The HR manager knew of me from the equine world and was willing to give it ago and adapt what was possible for work. I needed a job where you went to work and left work at work. I had no previous retail experience but I have an upbeat personality so I can sell ice to an eskimo, plus working in small business you get a good face for retail.
Has having a disability in the field of equestrian sports created unique challenges for you?
I would say no however in hindsight possibly. I guess there were small hurdles that able bodied people wouldn’t need to go through, such as in Pony Club where they attempted to restrict the certificates I could do as I was unable to mount a horse is the ‘typical style’.
I had taught my horse an adaptive move to enable me to mount. The move met the syllabus and was sent to national office to be approved as safe. There have been judges along the way that would say “you can’t enter this class as you are on crutches”, other would say ‘oh I would of placed you higher if I had known you had a disability and not just riding uneven for no reason’.
So yes, there have been unique challenges but I’ve been one to rise and kick on.
Not so much now as my disability had worsened but in my younger years, I went and competed in events that many able people would not try and did well. Sure I didn’t win but I participated and achieved more than most.
“So yes, there have been unique challenges but I’ve been one to rise and kick on.”
Does your disability impact on how you participate?
It didn’t for many years, I honestly called myself able until I’d have treatment and need down time, my down time is when I am my most disabled..
In the past few years, I have had a massive fracture, loss of fitness and mobility. It feels as if I am impacted now. In the horse world I use to jump, challenge, camp draft, event, you name it I’d have a go at it and typically do well, now, now I am a dressage rider and personally struggle with only being a dressage rider. This is a new thing for me and one I am working on accepting.
I still travel interstate with two horses and not think twice about it, but I am learning that I gain more in the arena if I have support crew on the ground. It’s been a big adaption for me as it is playing with words like ‘loss of independence’ and I know I could of done it by myself once upon a time.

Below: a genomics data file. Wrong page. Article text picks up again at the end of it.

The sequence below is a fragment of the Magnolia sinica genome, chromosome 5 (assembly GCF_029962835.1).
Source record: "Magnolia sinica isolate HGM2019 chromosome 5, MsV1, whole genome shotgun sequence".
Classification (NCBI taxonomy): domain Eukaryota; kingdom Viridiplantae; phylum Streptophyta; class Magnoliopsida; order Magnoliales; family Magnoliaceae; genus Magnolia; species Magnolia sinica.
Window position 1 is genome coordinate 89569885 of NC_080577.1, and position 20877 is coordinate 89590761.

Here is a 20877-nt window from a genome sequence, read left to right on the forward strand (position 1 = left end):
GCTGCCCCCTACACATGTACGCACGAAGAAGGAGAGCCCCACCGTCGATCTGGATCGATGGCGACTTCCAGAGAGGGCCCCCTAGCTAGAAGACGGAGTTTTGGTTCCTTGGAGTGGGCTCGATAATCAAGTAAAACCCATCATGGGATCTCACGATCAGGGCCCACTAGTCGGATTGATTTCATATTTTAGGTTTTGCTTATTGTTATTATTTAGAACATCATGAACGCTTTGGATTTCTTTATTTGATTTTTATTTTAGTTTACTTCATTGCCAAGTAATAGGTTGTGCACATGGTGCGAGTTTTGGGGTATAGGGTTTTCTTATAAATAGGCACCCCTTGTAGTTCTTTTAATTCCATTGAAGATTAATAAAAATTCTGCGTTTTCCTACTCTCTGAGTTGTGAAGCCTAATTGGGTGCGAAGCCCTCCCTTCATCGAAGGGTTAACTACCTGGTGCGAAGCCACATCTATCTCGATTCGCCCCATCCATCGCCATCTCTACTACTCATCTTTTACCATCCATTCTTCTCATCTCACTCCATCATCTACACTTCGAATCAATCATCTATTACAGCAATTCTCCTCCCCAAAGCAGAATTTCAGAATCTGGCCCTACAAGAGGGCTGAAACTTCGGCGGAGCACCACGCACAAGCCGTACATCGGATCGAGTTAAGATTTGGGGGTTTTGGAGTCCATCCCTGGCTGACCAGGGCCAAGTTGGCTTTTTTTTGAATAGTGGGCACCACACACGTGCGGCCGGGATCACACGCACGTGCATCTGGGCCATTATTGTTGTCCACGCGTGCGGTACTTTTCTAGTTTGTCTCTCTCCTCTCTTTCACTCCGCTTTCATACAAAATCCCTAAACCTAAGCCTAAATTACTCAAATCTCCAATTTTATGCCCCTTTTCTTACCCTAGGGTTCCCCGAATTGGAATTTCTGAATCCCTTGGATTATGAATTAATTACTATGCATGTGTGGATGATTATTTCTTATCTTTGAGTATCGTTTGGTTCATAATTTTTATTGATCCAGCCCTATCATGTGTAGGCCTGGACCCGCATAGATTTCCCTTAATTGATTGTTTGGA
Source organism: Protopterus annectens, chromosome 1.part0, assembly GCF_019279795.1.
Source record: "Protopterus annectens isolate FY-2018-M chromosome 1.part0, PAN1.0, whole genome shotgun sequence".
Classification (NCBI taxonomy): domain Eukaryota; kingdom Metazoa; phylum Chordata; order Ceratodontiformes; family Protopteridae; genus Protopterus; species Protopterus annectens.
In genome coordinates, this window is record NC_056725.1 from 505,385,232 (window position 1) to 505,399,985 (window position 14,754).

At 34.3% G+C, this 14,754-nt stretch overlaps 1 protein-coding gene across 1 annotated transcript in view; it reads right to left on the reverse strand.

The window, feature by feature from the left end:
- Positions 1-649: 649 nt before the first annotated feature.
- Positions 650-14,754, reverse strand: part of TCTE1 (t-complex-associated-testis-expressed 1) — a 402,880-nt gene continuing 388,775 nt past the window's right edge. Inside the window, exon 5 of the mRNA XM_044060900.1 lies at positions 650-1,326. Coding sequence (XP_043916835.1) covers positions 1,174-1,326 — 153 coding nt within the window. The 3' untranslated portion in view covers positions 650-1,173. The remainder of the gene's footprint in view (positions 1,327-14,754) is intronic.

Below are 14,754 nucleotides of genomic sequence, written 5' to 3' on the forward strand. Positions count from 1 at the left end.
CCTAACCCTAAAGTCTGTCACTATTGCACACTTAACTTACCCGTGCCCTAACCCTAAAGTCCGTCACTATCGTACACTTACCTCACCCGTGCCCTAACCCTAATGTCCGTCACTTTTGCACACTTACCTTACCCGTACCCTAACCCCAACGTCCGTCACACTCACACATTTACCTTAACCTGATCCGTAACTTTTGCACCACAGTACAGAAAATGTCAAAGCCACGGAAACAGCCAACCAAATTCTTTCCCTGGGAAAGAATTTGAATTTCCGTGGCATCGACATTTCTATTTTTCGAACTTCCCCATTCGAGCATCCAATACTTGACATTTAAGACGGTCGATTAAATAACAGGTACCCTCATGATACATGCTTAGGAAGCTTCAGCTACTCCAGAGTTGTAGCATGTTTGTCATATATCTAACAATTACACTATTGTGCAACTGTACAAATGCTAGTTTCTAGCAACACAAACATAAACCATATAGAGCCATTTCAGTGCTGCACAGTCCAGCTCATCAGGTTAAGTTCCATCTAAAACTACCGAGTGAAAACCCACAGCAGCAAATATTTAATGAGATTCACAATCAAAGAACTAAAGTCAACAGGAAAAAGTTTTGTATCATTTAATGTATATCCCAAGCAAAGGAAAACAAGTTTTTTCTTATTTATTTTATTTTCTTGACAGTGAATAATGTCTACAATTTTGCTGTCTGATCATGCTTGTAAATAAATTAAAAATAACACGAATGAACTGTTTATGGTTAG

How has having disability in the “horse” world and dressage been accepted by others?
It’s a lot more known now with the Paralympics being televised as people are seeing it more and more. There is still the typical ‘oh you like ponies’ said to you in a childish voice, typically I hear it by doctors more than others, however now you can correct them as say “no I am looking to compete at the Paralympics” and they change their tune.
The para dressage community is one of the best out there, it can take a bit it gets in as it’s a bit “clickie “ but it’s definitely warming up over the time I’ve been involved. I love to go and compete or watch as you will always have a laugh, get to know new people, and find amazing stories along the way.
How do you navigate being around such large animals like a horse with mobility aids?
I rarely have needed to navigate around horses with my aids, I use forearm crutches for balance. Other the years I have only had a few horses I have struggled with work with, but most of the time I find them quite helpful.
When you go looking to buy horses, it is quite useful to use my crutches to find out how quiet a horse is or how willing to accept things. A bonus is my crutches are like long arms, so I use my crutches to bump them (the horses!) if they are slow or lazy. With the bigger items such as the mobility scooters, it can take a bit more time and familiarisation, but it’s quite simple to work around. Horses are very adaptable animals and with time and training horses will do almost anything you ask.
“You can use your disability to build yourself up, you can be confident in your disability, but you don’t have to “be” your disability; and ..you can be loved.”
You are involved in programs to promote Para Equestrian sport, why is this important to you?
I try to promote the sport, however there aren’t a lot of publications out there outside of our personal sport Facebook pages, but groups like Equine Pathways Australia are working on changing this.